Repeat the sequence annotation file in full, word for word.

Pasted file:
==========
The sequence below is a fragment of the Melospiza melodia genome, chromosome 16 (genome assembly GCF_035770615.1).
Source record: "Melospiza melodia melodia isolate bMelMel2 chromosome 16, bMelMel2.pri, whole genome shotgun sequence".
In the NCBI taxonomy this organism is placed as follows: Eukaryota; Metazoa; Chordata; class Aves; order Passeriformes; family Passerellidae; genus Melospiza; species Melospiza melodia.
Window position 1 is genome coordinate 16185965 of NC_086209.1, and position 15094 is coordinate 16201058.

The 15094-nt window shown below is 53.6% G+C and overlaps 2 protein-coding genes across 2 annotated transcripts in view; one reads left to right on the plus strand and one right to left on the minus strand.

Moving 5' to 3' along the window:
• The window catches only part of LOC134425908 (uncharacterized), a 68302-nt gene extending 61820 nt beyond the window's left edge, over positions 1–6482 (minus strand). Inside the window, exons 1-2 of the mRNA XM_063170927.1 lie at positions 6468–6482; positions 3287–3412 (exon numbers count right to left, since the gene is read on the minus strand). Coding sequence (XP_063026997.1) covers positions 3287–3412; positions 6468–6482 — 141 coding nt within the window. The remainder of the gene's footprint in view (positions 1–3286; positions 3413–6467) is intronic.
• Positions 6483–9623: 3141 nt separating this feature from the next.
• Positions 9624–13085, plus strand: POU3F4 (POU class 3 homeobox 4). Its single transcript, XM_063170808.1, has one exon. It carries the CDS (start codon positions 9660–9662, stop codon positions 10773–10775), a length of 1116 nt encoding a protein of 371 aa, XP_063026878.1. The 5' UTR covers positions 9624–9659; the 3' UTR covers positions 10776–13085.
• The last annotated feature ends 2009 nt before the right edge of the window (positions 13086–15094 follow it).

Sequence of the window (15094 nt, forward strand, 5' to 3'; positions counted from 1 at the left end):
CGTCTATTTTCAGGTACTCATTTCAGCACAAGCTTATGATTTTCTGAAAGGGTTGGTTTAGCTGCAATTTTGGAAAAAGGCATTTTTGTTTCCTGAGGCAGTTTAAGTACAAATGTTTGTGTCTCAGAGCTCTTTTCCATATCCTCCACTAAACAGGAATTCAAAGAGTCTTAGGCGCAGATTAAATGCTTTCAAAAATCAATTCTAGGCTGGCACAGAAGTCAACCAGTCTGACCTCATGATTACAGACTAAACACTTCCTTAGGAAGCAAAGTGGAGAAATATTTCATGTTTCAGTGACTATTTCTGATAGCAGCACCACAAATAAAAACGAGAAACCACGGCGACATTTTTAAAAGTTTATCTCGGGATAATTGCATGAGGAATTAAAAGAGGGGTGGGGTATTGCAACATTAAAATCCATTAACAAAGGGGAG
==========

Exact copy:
The sequence below is a fragment of the Melospiza melodia genome, chromosome 16 (genome assembly GCF_035770615.1).
Source record: "Melospiza melodia melodia isolate bMelMel2 chromosome 16, bMelMel2.pri, whole genome shotgun sequence".
In the NCBI taxonomy this organism is placed as follows: Eukaryota; Metazoa; Chordata; class Aves; order Passeriformes; family Passerellidae; genus Melospiza; species Melospiza melodia.
Window position 1 is genome coordinate 16185965 of NC_086209.1, and position 15094 is coordinate 16201058.

The 15094-nt window shown below is 53.6% G+C and overlaps 2 protein-coding genes across 2 annotated transcripts in view; one reads left to right on the plus strand and one right to left on the minus strand.

Moving 5' to 3' along the window:
• The window catches only part of LOC134425908 (uncharacterized), a 68302-nt gene extending 61820 nt beyond the window's left edge, over positions 1–6482 (minus strand). Inside the window, exons 1-2 of the mRNA XM_063170927.1 lie at positions 6468–6482; positions 3287–3412 (exon numbers count right to left, since the gene is read on the minus strand). Coding sequence (XP_063026997.1) covers positions 3287–3412; positions 6468–6482 — 141 coding nt within the window. The remainder of the gene's footprint in view (positions 1–3286; positions 3413–6467) is intronic.
• Positions 6483–9623: 3141 nt separating this feature from the next.
• Positions 9624–13085, plus strand: POU3F4 (POU class 3 homeobox 4). Its single transcript, XM_063170808.1, has one exon. It carries the CDS (start codon positions 9660–9662, stop codon positions 10773–10775), a length of 1116 nt encoding a protein of 371 aa, XP_063026878.1. The 5' UTR covers positions 9624–9659; the 3' UTR covers positions 10776–13085.
• The last annotated feature ends 2009 nt before the right edge of the window (positions 13086–15094 follow it).

Sequence of the window (15094 nt, forward strand, 5' to 3'; positions counted from 1 at the left end):
CGTCTATTTTCAGGTACTCATTTCAGCACAAGCTTATGATTTTCTGAAAGGGTTGGTTTAGCTGCAATTTTGGAAAAAGGCATTTTTGTTTCCTGAGGCAGTTTAAGTACAAATGTTTGTGTCTCAGAGCTCTTTTCCATATCCTCCACTAAACAGGAATTCAAAGAGTCTTAGGCGCAGATTAAATGCTTTCAAAAATCAATTCTAGGCTGGCACAGAAGTCAACCAGTCTGACCTCATGATTACAGACTAAACACTTCCTTAGGAAGCAAAGTGGAGAAATATTTCATGTTTCAGTGACTATTTCTGATAGCAGCACCACAAATAAAAACGAGAAACCACGGCGACATTTTTAAAAGTTTATCTCGGGATAATTGCATGAGGAATTAAAAGAGGGGTGGGGTATTGCAACATTAAAATCCATTAACAAAGGGGAG